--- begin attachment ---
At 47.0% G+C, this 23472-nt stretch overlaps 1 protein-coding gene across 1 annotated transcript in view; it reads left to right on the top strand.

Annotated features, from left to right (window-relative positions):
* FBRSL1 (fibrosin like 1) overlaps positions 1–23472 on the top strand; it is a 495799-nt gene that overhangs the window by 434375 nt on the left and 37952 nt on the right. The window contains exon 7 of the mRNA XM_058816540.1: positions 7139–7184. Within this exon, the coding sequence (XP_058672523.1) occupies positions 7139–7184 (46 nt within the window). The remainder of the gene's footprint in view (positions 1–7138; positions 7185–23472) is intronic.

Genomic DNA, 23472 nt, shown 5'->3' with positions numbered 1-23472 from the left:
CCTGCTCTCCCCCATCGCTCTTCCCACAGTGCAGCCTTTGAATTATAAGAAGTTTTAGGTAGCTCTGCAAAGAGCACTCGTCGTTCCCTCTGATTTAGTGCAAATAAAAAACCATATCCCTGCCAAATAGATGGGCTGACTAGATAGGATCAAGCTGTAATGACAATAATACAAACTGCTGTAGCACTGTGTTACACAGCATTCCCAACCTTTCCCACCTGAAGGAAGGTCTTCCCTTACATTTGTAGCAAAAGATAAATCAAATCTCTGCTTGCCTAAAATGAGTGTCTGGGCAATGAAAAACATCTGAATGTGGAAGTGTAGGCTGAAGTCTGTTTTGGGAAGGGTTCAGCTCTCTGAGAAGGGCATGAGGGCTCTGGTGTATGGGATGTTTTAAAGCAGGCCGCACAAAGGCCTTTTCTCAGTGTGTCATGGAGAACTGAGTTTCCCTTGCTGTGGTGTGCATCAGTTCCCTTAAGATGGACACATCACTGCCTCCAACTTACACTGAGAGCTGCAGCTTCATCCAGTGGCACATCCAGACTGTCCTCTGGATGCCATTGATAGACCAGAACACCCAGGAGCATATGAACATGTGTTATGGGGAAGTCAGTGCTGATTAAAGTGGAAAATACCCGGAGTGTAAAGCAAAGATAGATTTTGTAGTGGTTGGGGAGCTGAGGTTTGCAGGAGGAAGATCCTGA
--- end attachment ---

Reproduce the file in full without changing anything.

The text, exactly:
At 47.0% G+C, this 23472-nt stretch overlaps 1 protein-coding gene across 1 annotated transcript in view; it reads left to right on the top strand.

Annotated features, from left to right (window-relative positions):
* FBRSL1 (fibrosin like 1) overlaps positions 1–23472 on the top strand; it is a 495799-nt gene that overhangs the window by 434375 nt on the left and 37952 nt on the right. The window contains exon 7 of the mRNA XM_058816540.1: positions 7139–7184. Within this exon, the coding sequence (XP_058672523.1) occupies positions 7139–7184 (46 nt within the window). The remainder of the gene's footprint in view (positions 1–7138; positions 7185–23472) is intronic.

Genomic DNA, 23472 nt, shown 5'->3' with positions numbered 1-23472 from the left:
CCTGCTCTCCCCCATCGCTCTTCCCACAGTGCAGCCTTTGAATTATAAGAAGTTTTAGGTAGCTCTGCAAAGAGCACTCGTCGTTCCCTCTGATTTAGTGCAAATAAAAAACCATATCCCTGCCAAATAGATGGGCTGACTAGATAGGATCAAGCTGTAATGACAATAATACAAACTGCTGTAGCACTGTGTTACACAGCATTCCCAACCTTTCCCACCTGAAGGAAGGTCTTCCCTTACATTTGTAGCAAAAGATAAATCAAATCTCTGCTTGCCTAAAATGAGTGTCTGGGCAATGAAAAACATCTGAATGTGGAAGTGTAGGCTGAAGTCTGTTTTGGGAAGGGTTCAGCTCTCTGAGAAGGGCATGAGGGCTCTGGTGTATGGGATGTTTTAAAGCAGGCCGCACAAAGGCCTTTTCTCAGTGTGTCATGGAGAACTGAGTTTCCCTTGCTGTGGTGTGCATCAGTTCCCTTAAGATGGACACATCACTGCCTCCAACTTACACTGAGAGCTGCAGCTTCATCCAGTGGCACATCCAGACTGTCCTCTGGATGCCATTGATAGACCAGAACACCCAGGAGCATATGAACATGTGTTATGGGGAAGTCAGTGCTGATTAAAGTGGAAAATACCCGGAGTGTAAAGCAAAGATAGATTTTGTAGTGGTTGGGGAGCTGAGGTTTGCAGGAGGAAGATCCTGA